In December 1973 a group of blacks from Harlem received national news coverage for their establishment of a "voodoo kingdom" in Beaufort County, South Carolina. The sacred village of Oyotunji is headed by King Oba Efuntola Oseijeman Adelabu Adefunmi I, born Walter Eugene King in 1928. King abandoned the Baptist Church of his family during his teens and began a search for the ancient gods of Africa. He traveled to Haiti in 1954 and discovered voodoo. Early in 1955, he travelled to Europe and North Africa and upon his return to the United States, he founded the Order of Damballah Hwedo Ancestor Priests. Then in 1959, he traveled to Cuba and was initiated in the Orisha-Vodu African priesthood by Afro-Cubans at Matanzas, Cuba. The Order of Damballah was superceded by the Shango Temple and in 1960 he incorporated the African Theological Archministry. The Shango Temple was renamed the Yoruba Temple.
In 1970 King Efuntola, as King became known, moved with most of the temple members to rural South Carolina where the Yoruba Village of Oyotunji was established. He began a complete reform of the Orisha-Vodu priesthood along Nigerian lines. In 1972 he traveled to Nigeria and was initiated into the Ifa priesthood. Upon his return he was proclaimed oba-king (Alashe) of Oyotunji. He opened the first Parliament of Oyotunji chiefs and landowners and founded the priests' council (Igbimolosha) in 1973. These two groups make the rules for the community. They attempt to adhere closely to African patterns.
Oyotunji has been modeled on a Nigerian village. A palace for the King and his wives (four in 1995) and children has been constructed. There are also several temples dedicated to the various deities. Only Yoruban is spoken before noon each day. He was invited to a convention of Orisha-Vodum priests at Ile-Ife, Nigeria, in 1981, and on June 5 was coronated by the King of Ife.
Yoruba Religion is considered to be the "rain forest version of the Ancient Egyptian Mystery System." It is the source for Afro-Cuban Santeria, but makes no attempt to equate its gods with Christian saints. The system is headed by Olorun, a universal energy without anthropomorphic characteristics. Olodumare, equated with Ifa, the god of destiny and divination, sets a destiny for everything in nature. It is Orishanla (Obatala)—the creator god who created the solid land mass and also the first earthlings. The pantheon also includes Eshu-Elegba, God of Luck, and the personification of the unpredictable element in life; Ogun, God of Iron—the violent element in life; Oshoun/osun/, Goddess of Sex and Beauty—the sensuous element in life; Shango, God of Lightening and Thunder—the political element in life. Practices of the Yoruba system include animal sacrifice, polygamy, ecstatic dancing, and the appeasement of the gods by various offerings. Worship centers upon the veneration of the deities. Worship is also directed toward ancestors, the closest level of spiritual forces to indviduals.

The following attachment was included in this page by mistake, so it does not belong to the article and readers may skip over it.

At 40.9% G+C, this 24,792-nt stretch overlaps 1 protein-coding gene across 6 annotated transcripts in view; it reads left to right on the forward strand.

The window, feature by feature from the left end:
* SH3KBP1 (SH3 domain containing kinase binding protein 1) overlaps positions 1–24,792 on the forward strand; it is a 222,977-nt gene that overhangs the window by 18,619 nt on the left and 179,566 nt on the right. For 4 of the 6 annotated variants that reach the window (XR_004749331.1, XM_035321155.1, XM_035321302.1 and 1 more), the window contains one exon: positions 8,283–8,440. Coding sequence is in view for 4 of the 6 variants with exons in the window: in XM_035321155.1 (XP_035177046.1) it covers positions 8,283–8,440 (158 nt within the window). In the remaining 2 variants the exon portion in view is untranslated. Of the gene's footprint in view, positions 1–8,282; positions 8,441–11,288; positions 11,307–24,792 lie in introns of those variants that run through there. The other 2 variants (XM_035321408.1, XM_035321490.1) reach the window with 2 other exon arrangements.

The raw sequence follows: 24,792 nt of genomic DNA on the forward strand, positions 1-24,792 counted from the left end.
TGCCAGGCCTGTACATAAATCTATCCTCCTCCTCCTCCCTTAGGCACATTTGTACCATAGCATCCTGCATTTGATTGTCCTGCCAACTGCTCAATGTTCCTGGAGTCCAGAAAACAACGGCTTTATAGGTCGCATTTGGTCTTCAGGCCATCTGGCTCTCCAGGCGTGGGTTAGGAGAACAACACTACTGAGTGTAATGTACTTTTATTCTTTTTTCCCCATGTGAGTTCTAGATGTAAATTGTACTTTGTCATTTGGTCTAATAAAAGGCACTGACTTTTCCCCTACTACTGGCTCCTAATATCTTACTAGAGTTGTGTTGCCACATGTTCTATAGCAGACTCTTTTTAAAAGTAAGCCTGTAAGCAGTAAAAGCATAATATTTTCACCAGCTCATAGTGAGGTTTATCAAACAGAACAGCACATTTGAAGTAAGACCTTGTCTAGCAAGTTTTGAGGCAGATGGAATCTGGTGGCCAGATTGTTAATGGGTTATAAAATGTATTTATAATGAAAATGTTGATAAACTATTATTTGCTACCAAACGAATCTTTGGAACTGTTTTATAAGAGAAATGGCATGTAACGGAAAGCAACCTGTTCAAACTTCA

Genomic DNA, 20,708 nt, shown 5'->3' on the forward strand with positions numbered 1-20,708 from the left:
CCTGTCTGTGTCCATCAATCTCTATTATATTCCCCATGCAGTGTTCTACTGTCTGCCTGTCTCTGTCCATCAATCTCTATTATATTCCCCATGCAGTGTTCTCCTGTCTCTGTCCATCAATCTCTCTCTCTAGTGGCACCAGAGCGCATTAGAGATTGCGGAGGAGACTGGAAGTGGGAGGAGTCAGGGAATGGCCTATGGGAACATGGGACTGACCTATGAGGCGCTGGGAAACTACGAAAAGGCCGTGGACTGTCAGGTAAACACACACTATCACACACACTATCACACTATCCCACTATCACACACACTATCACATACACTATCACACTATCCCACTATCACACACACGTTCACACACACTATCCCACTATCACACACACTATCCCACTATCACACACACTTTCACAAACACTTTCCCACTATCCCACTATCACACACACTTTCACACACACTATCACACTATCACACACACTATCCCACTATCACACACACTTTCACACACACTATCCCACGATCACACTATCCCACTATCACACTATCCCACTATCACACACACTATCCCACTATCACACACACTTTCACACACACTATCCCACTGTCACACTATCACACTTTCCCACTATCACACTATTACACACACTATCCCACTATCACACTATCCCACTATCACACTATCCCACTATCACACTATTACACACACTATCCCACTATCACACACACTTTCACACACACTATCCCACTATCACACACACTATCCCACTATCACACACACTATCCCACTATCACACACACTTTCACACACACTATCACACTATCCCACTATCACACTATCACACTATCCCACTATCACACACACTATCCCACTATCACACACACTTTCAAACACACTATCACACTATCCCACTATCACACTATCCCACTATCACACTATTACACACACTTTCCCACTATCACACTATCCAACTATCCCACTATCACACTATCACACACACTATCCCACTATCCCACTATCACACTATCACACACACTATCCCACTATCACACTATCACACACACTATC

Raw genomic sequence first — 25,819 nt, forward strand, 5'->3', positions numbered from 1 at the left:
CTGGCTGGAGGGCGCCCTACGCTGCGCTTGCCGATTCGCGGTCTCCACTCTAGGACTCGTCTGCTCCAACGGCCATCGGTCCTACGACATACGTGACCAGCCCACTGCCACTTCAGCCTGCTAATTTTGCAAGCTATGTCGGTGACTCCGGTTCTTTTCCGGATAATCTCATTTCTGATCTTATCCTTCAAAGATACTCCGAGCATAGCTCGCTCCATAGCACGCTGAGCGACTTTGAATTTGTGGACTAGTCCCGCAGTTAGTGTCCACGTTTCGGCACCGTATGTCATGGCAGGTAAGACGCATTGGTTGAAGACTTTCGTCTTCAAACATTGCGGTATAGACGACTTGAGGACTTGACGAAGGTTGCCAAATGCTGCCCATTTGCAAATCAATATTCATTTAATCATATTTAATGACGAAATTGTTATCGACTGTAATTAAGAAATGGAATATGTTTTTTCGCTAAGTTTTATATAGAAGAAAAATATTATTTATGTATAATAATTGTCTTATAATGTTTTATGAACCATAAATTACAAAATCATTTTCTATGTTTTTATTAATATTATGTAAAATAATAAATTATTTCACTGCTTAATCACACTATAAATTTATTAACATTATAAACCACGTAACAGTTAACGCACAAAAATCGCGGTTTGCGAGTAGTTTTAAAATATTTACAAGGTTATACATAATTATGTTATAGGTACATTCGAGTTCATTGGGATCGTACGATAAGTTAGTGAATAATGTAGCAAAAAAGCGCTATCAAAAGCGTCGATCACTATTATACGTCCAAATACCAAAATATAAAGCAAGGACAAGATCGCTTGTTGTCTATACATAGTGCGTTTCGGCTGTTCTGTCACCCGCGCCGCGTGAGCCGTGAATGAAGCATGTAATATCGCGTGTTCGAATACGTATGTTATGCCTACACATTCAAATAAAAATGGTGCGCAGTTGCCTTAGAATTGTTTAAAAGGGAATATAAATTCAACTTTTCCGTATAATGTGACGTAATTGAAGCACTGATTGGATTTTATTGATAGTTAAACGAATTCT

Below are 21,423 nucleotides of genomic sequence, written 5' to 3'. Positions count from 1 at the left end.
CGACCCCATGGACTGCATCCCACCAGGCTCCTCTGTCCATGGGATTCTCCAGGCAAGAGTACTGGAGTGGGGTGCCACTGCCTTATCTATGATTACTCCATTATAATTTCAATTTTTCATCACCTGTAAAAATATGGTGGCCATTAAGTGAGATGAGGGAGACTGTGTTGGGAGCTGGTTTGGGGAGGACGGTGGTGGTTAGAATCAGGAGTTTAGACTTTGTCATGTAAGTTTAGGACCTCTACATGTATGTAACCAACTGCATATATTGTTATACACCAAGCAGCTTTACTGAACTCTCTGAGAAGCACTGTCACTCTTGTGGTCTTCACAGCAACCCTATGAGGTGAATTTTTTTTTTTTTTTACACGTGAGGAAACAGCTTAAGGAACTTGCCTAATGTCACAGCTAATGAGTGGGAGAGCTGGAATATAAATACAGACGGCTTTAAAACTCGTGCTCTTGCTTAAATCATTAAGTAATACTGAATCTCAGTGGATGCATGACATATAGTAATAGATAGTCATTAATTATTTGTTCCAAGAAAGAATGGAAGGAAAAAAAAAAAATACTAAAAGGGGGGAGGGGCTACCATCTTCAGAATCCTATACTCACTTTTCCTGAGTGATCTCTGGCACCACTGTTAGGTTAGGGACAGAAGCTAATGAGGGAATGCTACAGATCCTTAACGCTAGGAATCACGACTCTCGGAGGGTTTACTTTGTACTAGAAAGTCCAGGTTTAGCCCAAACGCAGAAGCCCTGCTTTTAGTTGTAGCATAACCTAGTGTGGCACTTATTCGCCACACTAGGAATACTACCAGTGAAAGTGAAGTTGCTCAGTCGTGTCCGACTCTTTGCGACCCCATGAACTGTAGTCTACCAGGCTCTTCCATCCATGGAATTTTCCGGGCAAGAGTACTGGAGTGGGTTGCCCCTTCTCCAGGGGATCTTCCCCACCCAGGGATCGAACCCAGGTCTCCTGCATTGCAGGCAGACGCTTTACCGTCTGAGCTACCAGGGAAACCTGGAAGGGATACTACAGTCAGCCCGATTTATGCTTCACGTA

Membership: In 2002 there were 51 residents of Oyotunji, 55 affiliated centers in the United States, and it reported more than 10,000 members. Educational Facilities: African Theological Archministry, Sheldon, South Carolina. Yoruba Theological Archministry, Brooklyn, New York. Remarks: King Efuntola had become a leader in the African Nationalist movement in the 1960s. Since moving to South Carolina, his village has become a pilgrimage site for many blacks, irrespective of their acceptance of his religious stance. Sources:
Adefunmi, Baba Oseijeman. Ancestors of the Afro-Americans . Long Island City, NY: Aims of Modzawe, 1973. Adefunmi I, Oba Efuntola Oseijeman Adelabu. Olorisha, A Guidebook into Yoruba Religion. Sheldon, SC: The Author, 1982 Canet, Carlos. Oyotunji. Miami, FL: Editorial AIP, n.d. Hunt, Carl M. Oyotunji Village. Washington, DC: University Press of America, 1979. Mason, John. Ebo Eje (Blood Sacrifice). New York: Yoruba Theological Archministry, 1981. ——. Sin Egun (Ancestor Worship). New York: Yoruba Theological Arch-ministry, 1981. ——. Usanyin. New York: Yoruba Theological Archministry, 1983. ——. Unje Fun Orisa (Food for the Gods). New York: Yoruba Theological Archministry, 1981. Odunfonda I Adaramila. Obatala, The Yoruba God of Creation. Sheldon, SC: Great Benin Books, n.d.